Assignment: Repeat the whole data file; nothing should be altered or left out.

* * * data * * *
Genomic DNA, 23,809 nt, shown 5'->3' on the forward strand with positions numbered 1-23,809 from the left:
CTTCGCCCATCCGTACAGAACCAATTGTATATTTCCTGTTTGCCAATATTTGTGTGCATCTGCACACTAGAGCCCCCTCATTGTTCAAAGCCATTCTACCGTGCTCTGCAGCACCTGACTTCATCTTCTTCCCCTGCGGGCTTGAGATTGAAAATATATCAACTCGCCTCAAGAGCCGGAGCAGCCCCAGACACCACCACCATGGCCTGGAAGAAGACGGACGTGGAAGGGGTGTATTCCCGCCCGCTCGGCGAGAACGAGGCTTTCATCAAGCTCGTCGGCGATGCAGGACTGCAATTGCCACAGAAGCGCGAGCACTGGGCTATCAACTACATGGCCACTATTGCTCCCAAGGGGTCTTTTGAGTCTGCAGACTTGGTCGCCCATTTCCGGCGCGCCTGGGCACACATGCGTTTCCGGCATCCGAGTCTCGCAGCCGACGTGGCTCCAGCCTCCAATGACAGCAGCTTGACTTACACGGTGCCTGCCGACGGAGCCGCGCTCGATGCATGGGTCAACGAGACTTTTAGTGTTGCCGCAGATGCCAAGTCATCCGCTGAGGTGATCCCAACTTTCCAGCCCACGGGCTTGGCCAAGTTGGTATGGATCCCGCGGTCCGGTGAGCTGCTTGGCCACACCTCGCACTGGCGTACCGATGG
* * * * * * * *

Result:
Genomic DNA, 23,809 nt, shown 5'->3' on the forward strand with positions numbered 1-23,809 from the left:
CTTCGCCCATCCGTACAGAACCAATTGTATATTTCCTGTTTGCCAATATTTGTGTGCATCTGCACACTAGAGCCCCCTCATTGTTCAAAGCCATTCTACCGTGCTCTGCAGCACCTGACTTCATCTTCTTCCCCTGCGGGCTTGAGATTGAAAATATATCAACTCGCCTCAAGAGCCGGAGCAGCCCCAGACACCACCACCATGGCCTGGAAGAAGACGGACGTGGAAGGGGTGTATTCCCGCCCGCTCGGCGAGAACGAGGCTTTCATCAAGCTCGTCGGCGATGCAGGACTGCAATTGCCACAGAAGCGCGAGCACTGGGCTATCAACTACATGGCCACTATTGCTCCCAAGGGGTCTTTTGAGTCTGCAGACTTGGTCGCCCATTTCCGGCGCGCCTGGGCACACATGCGTTTCCGGCATCCGAGTCTCGCAGCCGACGTGGCTCCAGCCTCCAATGACAGCAGCTTGACTTACACGGTGCCTGCCGACGGAGCCGCGCTCGATGCATGGGTCAACGAGACTTTTAGTGTTGCCGCAGATGCCAAGTCATCCGCTGAGGTGATCCCAACTTTCCAGCCCACGGGCTTGGCCAAGTTGGTATGGATCCCGCGGTCCGGTGAGCTGCTTGGCCACACCTCGCACTGGCGTACCGATGG